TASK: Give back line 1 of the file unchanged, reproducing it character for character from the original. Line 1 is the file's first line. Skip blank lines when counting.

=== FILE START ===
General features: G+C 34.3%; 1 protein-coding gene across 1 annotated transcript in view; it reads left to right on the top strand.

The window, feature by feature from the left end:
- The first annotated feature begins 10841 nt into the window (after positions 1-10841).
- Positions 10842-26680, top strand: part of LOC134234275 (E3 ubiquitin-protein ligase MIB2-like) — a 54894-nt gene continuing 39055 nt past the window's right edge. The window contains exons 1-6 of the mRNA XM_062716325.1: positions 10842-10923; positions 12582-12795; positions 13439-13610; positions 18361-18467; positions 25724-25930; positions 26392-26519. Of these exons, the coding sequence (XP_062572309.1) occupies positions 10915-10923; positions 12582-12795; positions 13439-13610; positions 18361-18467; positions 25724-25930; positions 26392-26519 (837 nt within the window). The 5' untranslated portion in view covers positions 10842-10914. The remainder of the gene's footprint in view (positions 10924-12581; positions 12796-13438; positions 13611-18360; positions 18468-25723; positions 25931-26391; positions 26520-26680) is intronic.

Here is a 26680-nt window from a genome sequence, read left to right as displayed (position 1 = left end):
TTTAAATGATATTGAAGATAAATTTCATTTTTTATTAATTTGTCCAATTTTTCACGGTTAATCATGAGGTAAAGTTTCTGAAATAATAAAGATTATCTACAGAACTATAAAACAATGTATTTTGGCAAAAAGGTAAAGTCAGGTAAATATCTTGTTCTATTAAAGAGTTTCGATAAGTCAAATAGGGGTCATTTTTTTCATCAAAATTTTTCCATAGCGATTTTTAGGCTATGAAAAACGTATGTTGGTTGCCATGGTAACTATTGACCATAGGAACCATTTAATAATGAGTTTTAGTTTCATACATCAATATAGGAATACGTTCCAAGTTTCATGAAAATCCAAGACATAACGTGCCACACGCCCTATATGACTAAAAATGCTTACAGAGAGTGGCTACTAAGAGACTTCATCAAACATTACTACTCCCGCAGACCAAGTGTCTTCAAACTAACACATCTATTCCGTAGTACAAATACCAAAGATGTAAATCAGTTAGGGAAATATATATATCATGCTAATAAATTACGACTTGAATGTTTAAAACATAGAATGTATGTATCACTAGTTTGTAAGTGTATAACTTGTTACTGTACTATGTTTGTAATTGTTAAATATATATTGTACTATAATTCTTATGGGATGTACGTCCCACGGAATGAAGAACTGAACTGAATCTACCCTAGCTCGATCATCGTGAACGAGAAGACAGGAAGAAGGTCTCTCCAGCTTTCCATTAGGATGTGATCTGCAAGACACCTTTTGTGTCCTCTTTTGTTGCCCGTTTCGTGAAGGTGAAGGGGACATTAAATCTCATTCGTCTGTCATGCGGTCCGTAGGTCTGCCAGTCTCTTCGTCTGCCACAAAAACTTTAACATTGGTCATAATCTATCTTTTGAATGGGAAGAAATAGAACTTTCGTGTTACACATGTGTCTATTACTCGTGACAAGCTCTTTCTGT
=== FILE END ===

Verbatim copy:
General features: G+C 34.3%; 1 protein-coding gene across 1 annotated transcript in view; it reads left to right on the top strand.